In 2001, we have seen important achievements, both in the technical area as well as in the organizational restructuring of the Initiative. The 2002 workplan is well underway and moving towards DC-2002, to be held in Florence, Italy in October of this year. The commitment of the many people who invest their time, energy and intellectual resources to develop the Dublin Core gives ample reason for optimism that DCMI will continue to lead the development of cross disciplinary resource discovery standards for the Web.


[ADOBE] Adobe Solutions Network: Developer Knowledgebase <>.

[CEN-CWA] Metadata - Dublin Core (MMI-DC) Workshop [Home Page]. Accessed January, 2002. <>.

[DC-2001] DC-2001 International Conference on Dublin Core and Metadata Applications 2001 [Home Page] October 22-26, 2001, National Institute of Informatics, Tokyo, Japan <>.

[DC-ED-EXT] Domain Specific Education Recommendations <>.

[DC-GOV-AP] DC-Government Application Profile <>.

[DC-GUIDE] Using Dublin Core. Diane Hillmann. 2001-04-12 <>.

[DC-LIB-AP] Library Application Profile. Rebecca Guenther, 2001-10-12 <>.

[DC-RDF] Expressing Simple Dublin Core in RDF/XML. Beckett, Dave, Eric Miller, and Dan Brickley, Dublin Core Metadata Initiative Proposed Recommendation. 2001-11-28 <>.

[DC-RDF-QUAL] Expressing Simple Dublin Core in RDF/XML. Beckett, Dave; Miller, Eric; Brickley, Dan. 2001-09-20 <>.

[DC-REGISTRY] DCMI Registry Prototype [Home Page]. <>.

[DC-TOOLS] DCMI Tools Workshop [Home Page]. 2001-06-22. <>.

[DC-XML] Guidelines for implementing Dublin Core in XML. Powell, Andy; Johnston, Pete. 2001-12-20 <>.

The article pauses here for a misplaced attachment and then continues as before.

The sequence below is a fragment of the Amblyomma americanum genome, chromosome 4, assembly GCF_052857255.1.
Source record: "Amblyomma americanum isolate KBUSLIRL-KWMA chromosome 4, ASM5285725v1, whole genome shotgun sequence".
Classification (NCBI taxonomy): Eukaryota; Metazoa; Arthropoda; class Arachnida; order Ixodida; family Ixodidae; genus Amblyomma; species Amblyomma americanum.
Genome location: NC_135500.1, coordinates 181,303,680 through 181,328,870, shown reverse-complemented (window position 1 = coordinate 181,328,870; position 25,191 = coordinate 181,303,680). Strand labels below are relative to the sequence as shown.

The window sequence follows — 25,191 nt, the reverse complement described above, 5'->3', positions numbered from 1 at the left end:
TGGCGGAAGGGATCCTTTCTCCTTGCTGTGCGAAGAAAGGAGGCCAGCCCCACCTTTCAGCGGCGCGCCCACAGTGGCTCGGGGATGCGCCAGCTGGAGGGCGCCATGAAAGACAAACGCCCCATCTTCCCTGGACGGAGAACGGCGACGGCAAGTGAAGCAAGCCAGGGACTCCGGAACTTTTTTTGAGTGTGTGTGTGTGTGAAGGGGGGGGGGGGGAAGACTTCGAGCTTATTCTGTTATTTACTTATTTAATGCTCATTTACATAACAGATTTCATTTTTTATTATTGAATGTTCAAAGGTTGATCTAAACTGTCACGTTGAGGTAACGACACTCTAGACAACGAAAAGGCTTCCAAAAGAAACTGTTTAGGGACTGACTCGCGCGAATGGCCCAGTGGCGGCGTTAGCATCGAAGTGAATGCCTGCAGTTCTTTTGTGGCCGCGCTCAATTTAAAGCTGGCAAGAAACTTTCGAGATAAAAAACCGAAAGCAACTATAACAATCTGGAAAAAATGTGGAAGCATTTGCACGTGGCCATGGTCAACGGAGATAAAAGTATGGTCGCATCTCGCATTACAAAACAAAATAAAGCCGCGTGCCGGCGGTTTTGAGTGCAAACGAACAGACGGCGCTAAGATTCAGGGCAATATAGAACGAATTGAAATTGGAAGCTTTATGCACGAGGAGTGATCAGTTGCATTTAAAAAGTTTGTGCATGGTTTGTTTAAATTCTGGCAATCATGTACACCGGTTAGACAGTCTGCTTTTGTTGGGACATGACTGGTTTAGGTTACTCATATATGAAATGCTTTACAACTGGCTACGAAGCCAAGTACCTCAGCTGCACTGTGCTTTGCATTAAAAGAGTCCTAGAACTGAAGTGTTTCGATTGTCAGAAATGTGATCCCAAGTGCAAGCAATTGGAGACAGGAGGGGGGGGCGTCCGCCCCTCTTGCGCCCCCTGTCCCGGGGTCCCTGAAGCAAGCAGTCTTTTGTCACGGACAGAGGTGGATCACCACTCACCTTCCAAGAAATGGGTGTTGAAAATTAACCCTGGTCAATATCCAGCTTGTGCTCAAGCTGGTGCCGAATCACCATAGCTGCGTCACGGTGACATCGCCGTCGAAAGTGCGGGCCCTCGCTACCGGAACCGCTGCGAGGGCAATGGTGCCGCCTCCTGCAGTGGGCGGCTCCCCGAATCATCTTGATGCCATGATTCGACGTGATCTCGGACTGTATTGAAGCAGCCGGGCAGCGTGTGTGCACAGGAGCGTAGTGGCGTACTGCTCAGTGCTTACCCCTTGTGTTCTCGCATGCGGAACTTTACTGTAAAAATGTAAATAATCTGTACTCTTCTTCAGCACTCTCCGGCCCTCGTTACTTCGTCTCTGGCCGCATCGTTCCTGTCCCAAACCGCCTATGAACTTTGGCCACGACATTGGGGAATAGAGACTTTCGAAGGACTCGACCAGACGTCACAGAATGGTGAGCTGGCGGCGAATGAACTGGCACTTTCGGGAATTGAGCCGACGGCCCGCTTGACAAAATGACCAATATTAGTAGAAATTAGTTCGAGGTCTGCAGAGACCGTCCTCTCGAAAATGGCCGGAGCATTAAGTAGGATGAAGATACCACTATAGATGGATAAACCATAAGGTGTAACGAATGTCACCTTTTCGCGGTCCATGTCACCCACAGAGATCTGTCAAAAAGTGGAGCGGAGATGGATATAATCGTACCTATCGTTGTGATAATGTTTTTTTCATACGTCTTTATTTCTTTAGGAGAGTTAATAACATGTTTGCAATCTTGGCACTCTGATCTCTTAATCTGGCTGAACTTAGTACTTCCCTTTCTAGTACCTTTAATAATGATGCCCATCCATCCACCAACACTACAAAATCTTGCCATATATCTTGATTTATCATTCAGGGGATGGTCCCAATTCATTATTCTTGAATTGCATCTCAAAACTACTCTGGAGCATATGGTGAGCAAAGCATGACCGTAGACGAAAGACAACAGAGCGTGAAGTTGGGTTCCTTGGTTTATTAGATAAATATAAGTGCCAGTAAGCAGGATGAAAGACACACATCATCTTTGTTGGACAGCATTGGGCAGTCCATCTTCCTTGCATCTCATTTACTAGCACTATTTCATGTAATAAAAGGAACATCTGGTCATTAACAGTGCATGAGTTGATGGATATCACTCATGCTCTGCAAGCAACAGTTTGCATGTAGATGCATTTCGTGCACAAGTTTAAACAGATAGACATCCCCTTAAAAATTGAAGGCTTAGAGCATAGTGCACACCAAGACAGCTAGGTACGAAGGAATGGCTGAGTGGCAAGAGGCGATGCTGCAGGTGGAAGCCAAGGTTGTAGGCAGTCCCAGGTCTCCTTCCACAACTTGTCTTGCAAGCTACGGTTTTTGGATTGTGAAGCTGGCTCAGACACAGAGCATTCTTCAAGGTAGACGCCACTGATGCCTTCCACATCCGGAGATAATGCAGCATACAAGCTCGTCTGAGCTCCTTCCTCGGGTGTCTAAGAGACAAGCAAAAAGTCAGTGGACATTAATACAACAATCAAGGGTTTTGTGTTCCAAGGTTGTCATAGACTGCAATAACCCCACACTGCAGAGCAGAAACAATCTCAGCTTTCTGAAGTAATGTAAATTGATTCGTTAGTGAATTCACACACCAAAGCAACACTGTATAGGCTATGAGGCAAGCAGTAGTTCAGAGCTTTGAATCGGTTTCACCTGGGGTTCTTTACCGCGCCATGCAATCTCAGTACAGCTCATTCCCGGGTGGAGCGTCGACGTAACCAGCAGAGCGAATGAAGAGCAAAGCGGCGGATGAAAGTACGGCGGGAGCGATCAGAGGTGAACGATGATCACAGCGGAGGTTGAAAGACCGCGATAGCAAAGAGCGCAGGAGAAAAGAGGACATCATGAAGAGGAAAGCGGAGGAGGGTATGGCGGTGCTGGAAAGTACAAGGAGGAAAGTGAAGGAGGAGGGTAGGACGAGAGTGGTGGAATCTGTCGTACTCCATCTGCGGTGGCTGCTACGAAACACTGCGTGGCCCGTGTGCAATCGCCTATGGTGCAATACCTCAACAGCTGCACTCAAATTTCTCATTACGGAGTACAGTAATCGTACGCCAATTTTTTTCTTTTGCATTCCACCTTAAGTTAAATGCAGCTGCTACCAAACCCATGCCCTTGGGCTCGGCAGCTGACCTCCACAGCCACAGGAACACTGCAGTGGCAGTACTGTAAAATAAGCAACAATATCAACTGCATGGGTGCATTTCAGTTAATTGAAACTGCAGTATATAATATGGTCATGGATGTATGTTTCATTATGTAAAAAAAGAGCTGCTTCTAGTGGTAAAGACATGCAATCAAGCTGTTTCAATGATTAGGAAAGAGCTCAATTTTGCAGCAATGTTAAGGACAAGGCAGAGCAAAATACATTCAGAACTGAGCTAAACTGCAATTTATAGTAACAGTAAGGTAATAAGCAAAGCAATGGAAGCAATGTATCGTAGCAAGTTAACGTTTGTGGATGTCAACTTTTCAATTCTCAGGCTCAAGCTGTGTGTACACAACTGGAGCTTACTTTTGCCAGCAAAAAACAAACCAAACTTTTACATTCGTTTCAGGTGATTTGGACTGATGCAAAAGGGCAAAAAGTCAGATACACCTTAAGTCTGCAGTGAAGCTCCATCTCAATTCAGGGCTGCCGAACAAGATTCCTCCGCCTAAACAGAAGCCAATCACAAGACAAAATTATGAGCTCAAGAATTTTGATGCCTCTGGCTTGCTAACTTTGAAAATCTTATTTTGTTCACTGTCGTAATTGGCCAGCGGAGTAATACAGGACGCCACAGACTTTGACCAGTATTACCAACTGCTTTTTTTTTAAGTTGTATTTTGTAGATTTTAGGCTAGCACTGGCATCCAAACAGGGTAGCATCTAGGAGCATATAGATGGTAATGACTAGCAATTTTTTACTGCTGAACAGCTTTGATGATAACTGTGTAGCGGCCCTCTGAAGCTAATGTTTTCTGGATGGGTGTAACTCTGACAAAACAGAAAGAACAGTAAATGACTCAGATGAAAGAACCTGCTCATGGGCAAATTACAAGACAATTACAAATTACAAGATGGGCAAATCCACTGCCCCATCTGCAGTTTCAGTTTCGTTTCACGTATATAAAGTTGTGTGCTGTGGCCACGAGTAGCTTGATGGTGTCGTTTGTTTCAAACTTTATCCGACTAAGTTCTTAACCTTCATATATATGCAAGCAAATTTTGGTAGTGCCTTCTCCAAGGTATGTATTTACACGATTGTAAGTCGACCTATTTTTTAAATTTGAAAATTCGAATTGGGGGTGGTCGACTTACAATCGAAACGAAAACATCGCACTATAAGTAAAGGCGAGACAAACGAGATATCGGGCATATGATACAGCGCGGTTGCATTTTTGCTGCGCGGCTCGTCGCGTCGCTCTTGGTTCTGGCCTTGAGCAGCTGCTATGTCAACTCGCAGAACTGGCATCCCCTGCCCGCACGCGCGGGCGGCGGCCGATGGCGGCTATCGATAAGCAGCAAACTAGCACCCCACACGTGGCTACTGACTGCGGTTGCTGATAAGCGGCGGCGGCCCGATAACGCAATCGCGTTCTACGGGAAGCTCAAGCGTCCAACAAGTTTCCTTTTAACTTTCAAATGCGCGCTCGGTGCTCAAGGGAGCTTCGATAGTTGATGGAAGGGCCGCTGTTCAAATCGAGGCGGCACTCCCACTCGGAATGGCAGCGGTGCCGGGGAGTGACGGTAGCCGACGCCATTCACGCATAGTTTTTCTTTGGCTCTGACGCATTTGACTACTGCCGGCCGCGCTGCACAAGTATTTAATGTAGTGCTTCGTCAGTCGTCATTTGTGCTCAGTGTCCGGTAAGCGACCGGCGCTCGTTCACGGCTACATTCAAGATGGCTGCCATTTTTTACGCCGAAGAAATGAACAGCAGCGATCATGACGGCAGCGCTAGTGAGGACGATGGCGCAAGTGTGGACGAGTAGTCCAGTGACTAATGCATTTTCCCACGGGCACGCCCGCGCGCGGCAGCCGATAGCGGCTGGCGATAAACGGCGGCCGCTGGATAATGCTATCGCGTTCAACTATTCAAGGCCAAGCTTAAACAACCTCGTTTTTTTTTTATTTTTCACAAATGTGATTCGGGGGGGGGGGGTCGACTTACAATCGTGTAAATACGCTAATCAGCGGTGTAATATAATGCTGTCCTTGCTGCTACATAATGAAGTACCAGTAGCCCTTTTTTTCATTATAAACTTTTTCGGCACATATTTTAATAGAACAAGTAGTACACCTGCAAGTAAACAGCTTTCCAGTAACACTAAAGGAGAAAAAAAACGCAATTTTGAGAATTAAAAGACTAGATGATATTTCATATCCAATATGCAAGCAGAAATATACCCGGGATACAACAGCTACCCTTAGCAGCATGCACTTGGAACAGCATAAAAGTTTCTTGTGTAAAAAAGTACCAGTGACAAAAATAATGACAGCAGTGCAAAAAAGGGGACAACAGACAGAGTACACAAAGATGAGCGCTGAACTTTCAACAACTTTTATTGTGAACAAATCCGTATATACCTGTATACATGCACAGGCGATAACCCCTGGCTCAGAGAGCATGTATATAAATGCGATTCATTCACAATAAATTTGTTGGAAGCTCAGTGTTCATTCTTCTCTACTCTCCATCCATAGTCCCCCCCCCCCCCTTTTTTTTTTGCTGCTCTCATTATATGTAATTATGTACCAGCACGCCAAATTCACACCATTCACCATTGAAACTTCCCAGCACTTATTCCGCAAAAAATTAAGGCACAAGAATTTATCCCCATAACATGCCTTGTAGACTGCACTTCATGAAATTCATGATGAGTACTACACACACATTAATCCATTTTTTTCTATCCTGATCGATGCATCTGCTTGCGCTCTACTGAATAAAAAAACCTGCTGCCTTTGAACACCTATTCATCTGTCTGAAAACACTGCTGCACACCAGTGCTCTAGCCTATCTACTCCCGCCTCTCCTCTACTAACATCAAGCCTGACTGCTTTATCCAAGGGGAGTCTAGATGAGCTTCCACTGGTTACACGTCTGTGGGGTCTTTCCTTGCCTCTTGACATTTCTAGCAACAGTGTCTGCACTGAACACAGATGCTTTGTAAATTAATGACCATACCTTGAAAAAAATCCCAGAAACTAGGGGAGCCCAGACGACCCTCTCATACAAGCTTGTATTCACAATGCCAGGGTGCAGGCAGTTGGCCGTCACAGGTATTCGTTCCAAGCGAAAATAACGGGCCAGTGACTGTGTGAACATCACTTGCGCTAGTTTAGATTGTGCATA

[DCMI] Dublin Core Metadata Initiative [Home Page]. Accessed January, 2002 <>.

[DCMI-IEEE-MOI] Memorandum of Understanding between the Dublin Core Metadata Initiative and the IEEE Learning Technology Standards Committee 2000-12-06. <>.

[DCMI-NAMESPACE] Namespace Policy for the Dublin Core Metadata Initiative (DCMI). Powell, Andy; Wagner, Harry; Weibel, Stuart L.; Miller, Eric, and Baker, Tom. 2001-09-17 <>.

[DCMI-TRUSTEES] DCMI Board of Trustees [Home Page]. <>.

[EEA] European Environment Information and Observation Network (EIONET): Metadata issues (DublinCore and RDF) 2001-09-19. <>.

[MIREG] First 'Managing information resources for e-Government' conference. June 2001. <>

[NII] National Institute for Informatics [Home Page]. Tokyo, Japan. Accessed January 2002 <>.

[NISO-Z39.85] Dublin Core Metadata Element Set Approved. Oct 5, 2001. <>.

[OAI] Open Archives Initiative [Home Page]. Accessed January, 2002. <>.

[SWA] Semantic Web Activity Home Page. Accessed January 2002. <>.

[UN-EP] The UNEPnet/Mercure System. Accessed January 2002. <>.

[UN-FAO] The Agricultural Metadata Standards Initiative <>.

Copyright 2002 Makx Dekkers and Stuart L. Weibel

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DOI: 10.1045/february2002-weibel